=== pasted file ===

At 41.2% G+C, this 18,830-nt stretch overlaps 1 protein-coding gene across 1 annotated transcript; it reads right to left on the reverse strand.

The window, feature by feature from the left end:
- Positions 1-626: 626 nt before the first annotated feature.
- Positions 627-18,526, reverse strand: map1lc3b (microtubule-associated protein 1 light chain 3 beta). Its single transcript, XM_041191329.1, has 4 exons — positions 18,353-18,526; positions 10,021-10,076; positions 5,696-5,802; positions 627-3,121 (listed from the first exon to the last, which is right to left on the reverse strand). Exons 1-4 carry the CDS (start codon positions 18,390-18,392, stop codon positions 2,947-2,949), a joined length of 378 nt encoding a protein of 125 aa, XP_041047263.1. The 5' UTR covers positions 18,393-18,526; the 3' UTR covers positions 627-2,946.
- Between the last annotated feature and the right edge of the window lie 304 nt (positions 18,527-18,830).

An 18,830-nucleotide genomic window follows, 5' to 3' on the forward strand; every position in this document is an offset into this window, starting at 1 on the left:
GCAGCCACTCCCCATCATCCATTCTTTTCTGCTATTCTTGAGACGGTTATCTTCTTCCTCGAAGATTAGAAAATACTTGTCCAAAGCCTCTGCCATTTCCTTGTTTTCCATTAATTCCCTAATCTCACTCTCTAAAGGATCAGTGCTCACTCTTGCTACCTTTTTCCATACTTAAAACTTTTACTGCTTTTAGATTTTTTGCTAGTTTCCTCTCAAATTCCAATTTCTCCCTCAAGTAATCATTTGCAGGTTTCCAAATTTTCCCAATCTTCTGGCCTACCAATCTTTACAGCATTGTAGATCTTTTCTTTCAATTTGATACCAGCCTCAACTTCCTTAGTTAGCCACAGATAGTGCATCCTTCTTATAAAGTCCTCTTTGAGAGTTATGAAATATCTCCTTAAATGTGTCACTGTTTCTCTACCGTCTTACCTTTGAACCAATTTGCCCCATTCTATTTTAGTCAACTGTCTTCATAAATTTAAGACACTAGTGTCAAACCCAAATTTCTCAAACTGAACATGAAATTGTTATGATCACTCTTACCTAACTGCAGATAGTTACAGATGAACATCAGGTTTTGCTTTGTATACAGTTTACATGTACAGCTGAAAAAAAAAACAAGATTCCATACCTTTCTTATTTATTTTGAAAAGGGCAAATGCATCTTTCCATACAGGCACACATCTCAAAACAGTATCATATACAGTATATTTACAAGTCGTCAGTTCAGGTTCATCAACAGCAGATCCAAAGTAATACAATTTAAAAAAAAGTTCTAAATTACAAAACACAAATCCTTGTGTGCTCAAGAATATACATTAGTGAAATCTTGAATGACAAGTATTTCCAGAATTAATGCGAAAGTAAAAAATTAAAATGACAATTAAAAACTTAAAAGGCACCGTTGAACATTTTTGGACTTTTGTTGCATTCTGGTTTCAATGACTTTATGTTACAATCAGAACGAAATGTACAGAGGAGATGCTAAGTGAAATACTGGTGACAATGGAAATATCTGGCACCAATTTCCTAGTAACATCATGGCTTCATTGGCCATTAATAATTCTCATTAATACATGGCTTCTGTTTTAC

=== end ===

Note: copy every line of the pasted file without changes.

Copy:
At 41.2% G+C, this 18,830-nt stretch overlaps 1 protein-coding gene across 1 annotated transcript; it reads right to left on the reverse strand.

The window, feature by feature from the left end:
- Positions 1-626: 626 nt before the first annotated feature.
- Positions 627-18,526, reverse strand: map1lc3b (microtubule-associated protein 1 light chain 3 beta). Its single transcript, XM_041191329.1, has 4 exons — positions 18,353-18,526; positions 10,021-10,076; positions 5,696-5,802; positions 627-3,121 (listed from the first exon to the last, which is right to left on the reverse strand). Exons 1-4 carry the CDS (start codon positions 18,390-18,392, stop codon positions 2,947-2,949), a joined length of 378 nt encoding a protein of 125 aa, XP_041047263.1. The 5' UTR covers positions 18,393-18,526; the 3' UTR covers positions 627-2,946.
- Between the last annotated feature and the right edge of the window lie 304 nt (positions 18,527-18,830).

An 18,830-nucleotide genomic window follows, 5' to 3' on the forward strand; every position in this document is an offset into this window, starting at 1 on the left:
GCAGCCACTCCCCATCATCCATTCTTTTCTGCTATTCTTGAGACGGTTATCTTCTTCCTCGAAGATTAGAAAATACTTGTCCAAAGCCTCTGCCATTTCCTTGTTTTCCATTAATTCCCTAATCTCACTCTCTAAAGGATCAGTGCTCACTCTTGCTACCTTTTTCCATACTTAAAACTTTTACTGCTTTTAGATTTTTTGCTAGTTTCCTCTCAAATTCCAATTTCTCCCTCAAGTAATCATTTGCAGGTTTCCAAATTTTCCCAATCTTCTGGCCTACCAATCTTTACAGCATTGTAGATCTTTTCTTTCAATTTGATACCAGCCTCAACTTCCTTAGTTAGCCACAGATAGTGCATCCTTCTTATAAAGTCCTCTTTGAGAGTTATGAAATATCTCCTTAAATGTGTCACTGTTTCTCTACCGTCTTACCTTTGAACCAATTTGCCCCATTCTATTTTAGTCAACTGTCTTCATAAATTTAAGACACTAGTGTCAAACCCAAATTTCTCAAACTGAACATGAAATTGTTATGATCACTCTTACCTAACTGCAGATAGTTACAGATGAACATCAGGTTTTGCTTTGTATACAGTTTACATGTACAGCTGAAAAAAAAAACAAGATTCCATACCTTTCTTATTTATTTTGAAAAGGGCAAATGCATCTTTCCATACAGGCACACATCTCAAAACAGTATCATATACAGTATATTTACAAGTCGTCAGTTCAGGTTCATCAACAGCAGATCCAAAGTAATACAATTTAAAAAAAAGTTCTAAATTACAAAACACAAATCCTTGTGTGCTCAAGAATATACATTAGTGAAATCTTGAATGACAAGTATTTCCAGAATTAATGCGAAAGTAAAAAATTAAAATGACAATTAAAAACTTAAAAGGCACCGTTGAACATTTTTGGACTTTTGTTGCATTCTGGTTTCAATGACTTTATGTTACAATCAGAACGAAATGTACAGAGGAGATGCTAAGTGAAATACTGGTGACAATGGAAATATCTGGCACCAATTTCCTAGTAACATCATGGCTTCATTGGCCATTAATAATTCTCATTAATACATGGCTTCTGTTTTAC